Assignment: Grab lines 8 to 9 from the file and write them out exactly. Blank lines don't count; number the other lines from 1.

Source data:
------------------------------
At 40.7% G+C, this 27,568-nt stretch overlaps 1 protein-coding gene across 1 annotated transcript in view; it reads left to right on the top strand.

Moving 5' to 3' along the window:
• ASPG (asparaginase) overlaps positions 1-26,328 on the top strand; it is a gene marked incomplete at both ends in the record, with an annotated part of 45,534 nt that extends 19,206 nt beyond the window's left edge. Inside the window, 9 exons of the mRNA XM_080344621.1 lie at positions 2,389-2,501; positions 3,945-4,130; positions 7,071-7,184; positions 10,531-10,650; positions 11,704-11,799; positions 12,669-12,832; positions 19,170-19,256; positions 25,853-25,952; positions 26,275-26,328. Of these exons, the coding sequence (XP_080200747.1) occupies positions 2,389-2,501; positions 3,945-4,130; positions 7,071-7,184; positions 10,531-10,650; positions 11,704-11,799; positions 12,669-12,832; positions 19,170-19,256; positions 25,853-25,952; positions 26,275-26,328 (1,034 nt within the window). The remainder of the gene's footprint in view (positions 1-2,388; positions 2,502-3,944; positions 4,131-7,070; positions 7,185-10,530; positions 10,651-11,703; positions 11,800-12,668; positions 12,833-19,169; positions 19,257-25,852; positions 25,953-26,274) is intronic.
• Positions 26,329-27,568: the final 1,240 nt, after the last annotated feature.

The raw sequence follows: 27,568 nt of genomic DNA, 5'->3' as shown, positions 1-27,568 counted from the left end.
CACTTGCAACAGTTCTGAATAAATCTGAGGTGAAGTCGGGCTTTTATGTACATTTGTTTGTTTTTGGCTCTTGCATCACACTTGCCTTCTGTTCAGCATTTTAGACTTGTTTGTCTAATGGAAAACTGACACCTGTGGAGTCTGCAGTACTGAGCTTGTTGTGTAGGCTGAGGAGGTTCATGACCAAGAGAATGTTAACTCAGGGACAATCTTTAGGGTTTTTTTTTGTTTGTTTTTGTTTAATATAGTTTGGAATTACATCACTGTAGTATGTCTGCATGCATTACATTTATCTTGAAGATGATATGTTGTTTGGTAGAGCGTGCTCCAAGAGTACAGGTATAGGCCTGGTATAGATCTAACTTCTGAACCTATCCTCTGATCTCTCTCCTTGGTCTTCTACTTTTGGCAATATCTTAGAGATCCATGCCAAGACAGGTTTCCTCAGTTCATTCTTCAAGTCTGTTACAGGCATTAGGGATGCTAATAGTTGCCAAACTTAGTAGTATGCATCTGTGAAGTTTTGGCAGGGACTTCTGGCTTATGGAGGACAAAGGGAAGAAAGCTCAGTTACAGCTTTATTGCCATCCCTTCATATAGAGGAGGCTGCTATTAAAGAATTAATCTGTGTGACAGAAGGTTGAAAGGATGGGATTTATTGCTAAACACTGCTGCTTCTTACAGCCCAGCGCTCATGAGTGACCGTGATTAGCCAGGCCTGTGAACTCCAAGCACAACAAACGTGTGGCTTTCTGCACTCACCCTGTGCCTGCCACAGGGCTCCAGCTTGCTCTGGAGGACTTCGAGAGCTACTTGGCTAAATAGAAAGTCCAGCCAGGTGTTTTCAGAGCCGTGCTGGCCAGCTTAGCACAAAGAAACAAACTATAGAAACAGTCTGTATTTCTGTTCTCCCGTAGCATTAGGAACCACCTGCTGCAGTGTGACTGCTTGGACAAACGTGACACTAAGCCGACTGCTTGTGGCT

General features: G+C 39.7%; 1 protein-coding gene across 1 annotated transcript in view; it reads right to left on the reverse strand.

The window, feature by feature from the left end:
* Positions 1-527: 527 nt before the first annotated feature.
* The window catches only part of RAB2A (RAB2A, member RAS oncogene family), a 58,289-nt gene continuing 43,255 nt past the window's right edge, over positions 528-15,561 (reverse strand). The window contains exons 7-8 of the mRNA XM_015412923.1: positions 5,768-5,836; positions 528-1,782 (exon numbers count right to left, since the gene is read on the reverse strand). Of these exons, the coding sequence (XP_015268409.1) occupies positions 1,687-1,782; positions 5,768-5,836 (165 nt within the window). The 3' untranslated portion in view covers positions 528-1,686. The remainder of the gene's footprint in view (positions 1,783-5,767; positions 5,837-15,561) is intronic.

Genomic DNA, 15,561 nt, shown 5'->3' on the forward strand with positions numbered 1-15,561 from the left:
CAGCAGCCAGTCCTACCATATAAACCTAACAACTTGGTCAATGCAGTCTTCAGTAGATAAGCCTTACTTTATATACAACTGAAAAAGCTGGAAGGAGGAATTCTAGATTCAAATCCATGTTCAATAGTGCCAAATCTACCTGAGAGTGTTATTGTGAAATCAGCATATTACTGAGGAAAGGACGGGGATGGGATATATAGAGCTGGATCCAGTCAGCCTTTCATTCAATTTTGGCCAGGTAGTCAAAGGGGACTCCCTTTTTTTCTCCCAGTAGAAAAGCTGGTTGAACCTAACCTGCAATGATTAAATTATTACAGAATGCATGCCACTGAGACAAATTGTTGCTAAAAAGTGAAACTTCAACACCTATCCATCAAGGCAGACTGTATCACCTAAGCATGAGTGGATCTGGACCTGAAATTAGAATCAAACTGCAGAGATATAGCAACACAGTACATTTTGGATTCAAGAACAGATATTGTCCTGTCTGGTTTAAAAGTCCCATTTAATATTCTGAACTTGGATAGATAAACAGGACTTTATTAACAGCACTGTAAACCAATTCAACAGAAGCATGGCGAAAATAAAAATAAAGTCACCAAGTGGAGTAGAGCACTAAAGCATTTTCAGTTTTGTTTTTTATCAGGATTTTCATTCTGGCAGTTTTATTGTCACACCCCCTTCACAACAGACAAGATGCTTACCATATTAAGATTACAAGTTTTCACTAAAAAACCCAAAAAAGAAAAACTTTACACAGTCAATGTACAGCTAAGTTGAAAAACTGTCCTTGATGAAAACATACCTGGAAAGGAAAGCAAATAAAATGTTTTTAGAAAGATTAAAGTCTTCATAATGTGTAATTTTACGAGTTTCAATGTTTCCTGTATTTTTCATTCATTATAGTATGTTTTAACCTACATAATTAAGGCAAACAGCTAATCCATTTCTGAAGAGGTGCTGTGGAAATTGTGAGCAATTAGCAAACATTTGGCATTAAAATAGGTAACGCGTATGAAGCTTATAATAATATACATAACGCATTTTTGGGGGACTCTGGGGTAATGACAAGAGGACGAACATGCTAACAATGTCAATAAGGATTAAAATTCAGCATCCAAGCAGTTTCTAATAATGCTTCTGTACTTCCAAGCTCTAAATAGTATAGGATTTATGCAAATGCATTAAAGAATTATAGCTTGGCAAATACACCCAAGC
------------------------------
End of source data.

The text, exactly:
The window, feature by feature from the left end:
* Positions 1-527: 527 nt before the first annotated feature.